Requeening and annual requeening
Many commercial and hobby beekeepers practice annual requeening,
while others only requeen hives with failing queens...
The Betterbee catalog contains a description of the book "The Hive And The Honeybee" (by Joe M. Graham, Dadant & Sons): "The 25th edition of the 'bible' of practical beekeeping. This 1,324 page reference work covers every aspect of bees and beekeeping through 27 exhaustive chapters (each by a different expert). A must-have! An ideal gift for any beekeeper."
According to this "bible," "The average queen lives one to two years, but she is dependable as a vigorous egg layer for only one year. This is why requeening colonies at least once a year is very important." (p.349)
I do not agree with this recommendation and would like to provide some facts and calculations:
- The average queen mates with 15 to 20 drones within one to two days. Since she will never mate again, these sperm must suffice for the duration of the queen's reproductive life (QRL).
- In the process of natural mating, queens collect about five to six million sperm. The sperm migrate to and are stored in the queen's abdomen (called spermatheca) for years.
- Bees are unlike most animals, in which one sperm fertilizes one egg. Queens need to retain 5-6 million sperm to fertilize about two million eggs.
- A naturally-mated good queen can lay up to 3,000 eggs a day (but not every day) and totally from 150,000 - to 300,000 eggs per season!
- Usually, a naturally-mated queen lays more eggs on the daily basis and lives longer than an artificially inseminated queen.
A simple calculation shows us roughly the real potential of a good queen:
QRL (number of years) = 2,000,000 : 150,000 (300,000).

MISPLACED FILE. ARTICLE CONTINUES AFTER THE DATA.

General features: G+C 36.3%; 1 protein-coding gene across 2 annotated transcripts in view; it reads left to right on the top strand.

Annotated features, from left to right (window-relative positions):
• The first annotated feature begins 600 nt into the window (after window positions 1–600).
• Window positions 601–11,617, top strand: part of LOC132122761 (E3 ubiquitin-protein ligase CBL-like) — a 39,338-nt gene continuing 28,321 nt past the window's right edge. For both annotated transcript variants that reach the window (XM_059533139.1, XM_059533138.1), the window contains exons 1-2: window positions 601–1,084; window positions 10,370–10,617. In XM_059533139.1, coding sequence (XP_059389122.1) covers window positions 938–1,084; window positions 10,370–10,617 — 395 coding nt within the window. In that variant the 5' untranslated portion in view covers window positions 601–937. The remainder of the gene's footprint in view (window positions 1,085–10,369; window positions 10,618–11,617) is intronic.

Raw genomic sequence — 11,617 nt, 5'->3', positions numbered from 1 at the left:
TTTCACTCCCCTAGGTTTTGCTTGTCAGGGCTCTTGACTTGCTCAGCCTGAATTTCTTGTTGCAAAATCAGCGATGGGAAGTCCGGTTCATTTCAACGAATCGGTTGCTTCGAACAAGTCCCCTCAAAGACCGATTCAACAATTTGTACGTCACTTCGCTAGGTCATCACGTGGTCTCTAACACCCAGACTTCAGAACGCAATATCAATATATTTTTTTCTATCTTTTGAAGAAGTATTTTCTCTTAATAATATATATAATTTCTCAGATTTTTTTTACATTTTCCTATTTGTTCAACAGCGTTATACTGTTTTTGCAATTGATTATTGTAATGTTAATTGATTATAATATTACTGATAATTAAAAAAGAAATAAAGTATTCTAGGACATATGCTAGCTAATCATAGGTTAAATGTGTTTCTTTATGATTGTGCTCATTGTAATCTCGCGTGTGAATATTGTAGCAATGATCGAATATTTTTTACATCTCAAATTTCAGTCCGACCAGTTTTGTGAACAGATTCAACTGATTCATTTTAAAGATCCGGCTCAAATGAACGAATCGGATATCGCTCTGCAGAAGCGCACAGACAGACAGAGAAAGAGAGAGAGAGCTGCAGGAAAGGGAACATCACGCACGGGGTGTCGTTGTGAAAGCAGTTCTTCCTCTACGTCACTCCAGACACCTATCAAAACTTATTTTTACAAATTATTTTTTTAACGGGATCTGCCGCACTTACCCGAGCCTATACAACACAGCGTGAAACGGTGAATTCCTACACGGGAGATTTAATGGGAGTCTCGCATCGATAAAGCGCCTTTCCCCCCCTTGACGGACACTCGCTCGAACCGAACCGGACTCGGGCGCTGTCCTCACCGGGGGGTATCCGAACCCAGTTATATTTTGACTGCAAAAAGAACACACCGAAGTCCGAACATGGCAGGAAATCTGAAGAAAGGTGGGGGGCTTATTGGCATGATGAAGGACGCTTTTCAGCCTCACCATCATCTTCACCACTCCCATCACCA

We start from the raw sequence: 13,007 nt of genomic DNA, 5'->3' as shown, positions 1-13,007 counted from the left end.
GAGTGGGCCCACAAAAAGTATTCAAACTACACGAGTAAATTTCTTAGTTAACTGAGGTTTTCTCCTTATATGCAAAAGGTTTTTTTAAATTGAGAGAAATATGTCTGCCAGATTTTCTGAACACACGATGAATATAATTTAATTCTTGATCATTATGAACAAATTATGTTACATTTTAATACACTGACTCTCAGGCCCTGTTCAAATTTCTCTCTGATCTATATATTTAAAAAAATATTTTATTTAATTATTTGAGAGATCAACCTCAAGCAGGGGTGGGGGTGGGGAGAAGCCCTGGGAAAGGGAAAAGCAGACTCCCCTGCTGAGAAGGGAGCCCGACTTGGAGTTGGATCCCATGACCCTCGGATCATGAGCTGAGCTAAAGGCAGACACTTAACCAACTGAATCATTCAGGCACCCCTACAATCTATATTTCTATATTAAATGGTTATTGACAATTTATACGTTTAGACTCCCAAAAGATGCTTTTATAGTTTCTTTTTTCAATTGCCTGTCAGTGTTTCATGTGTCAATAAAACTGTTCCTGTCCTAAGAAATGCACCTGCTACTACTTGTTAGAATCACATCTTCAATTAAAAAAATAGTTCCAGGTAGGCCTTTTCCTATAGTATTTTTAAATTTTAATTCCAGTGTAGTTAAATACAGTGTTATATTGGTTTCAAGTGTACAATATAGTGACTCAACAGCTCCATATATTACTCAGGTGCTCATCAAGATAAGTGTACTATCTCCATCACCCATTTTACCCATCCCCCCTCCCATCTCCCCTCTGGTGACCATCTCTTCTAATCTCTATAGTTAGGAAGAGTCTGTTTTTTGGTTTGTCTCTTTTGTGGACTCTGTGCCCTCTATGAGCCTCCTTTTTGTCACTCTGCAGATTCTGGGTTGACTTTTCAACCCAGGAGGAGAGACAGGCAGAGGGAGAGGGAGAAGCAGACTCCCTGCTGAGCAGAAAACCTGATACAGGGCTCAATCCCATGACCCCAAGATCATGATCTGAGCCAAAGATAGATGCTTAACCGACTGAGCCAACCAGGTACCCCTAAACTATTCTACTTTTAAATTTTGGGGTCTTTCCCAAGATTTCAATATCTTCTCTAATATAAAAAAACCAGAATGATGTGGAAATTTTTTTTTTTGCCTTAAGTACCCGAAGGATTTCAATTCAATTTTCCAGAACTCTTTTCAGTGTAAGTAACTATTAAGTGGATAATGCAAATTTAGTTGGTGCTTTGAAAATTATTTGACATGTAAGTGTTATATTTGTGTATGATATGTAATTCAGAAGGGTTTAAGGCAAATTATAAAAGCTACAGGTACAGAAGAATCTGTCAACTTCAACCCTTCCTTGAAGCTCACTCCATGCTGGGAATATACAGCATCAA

The result of this calculation is very close to Gilbert Waldbauer's statement: "...Since she will never mate again, these sperm must suffice for the duration of her reproductive life. During her tenure in the colony, usually about two years, but as long as eight years if she is coddled by the beekeeper, she lays as many as 2 million eggs..."
Therefore, I think annual requeening could be recommended for an artificially inseminated queen, but not for a good, naturally-mated queen.
My beekeeping practice is very similar to G.M. Doolittle's approach:
"After experimenting in the direction of superseding queen for years, I now decidedly prefer to leave it to the bees to decide when their queens are worn out... As a general thing, the bee will make fever mistakes in directing this delicate matter than the wisest apiarist is likely to make...I never supersede a nice queen, no matter how old, until she shows signs of failing powers."
It is easy to prevent swarming and keep queens healthy for at least 3-5 years by providing proper hive ventilation and plenty of room for egg laying in the brood nest.
Therefore, annual requeening is usually unwarranted if your queen is still a good egg-layer.
|Gilbert Waldbauer is the Professor Emeritus of Entomology at the University of Illinois, Urbana-Champaign|
A practical beekeeper from Onondaga County, N. Y., Gilbert M. Doolittle (1846-1918)
the father of commercial queen bee rearing.
"G. M. Doolittle introduced one of the key innovations that permitted beekeeping to expand from a cottage industry to an industrial-scale operation. Recognizing that he could transfer larvae to artificial queen cups, Doolittle found that he could raise as many queens as might be needed, and by doing so, he could replace weak and sickly queens, create new hives, or divide old ones. With this discovery, the availability or inadequacy of queens no longer became a limiting factor in honey production. Doolittle's method remains a foundation of modern apiculture."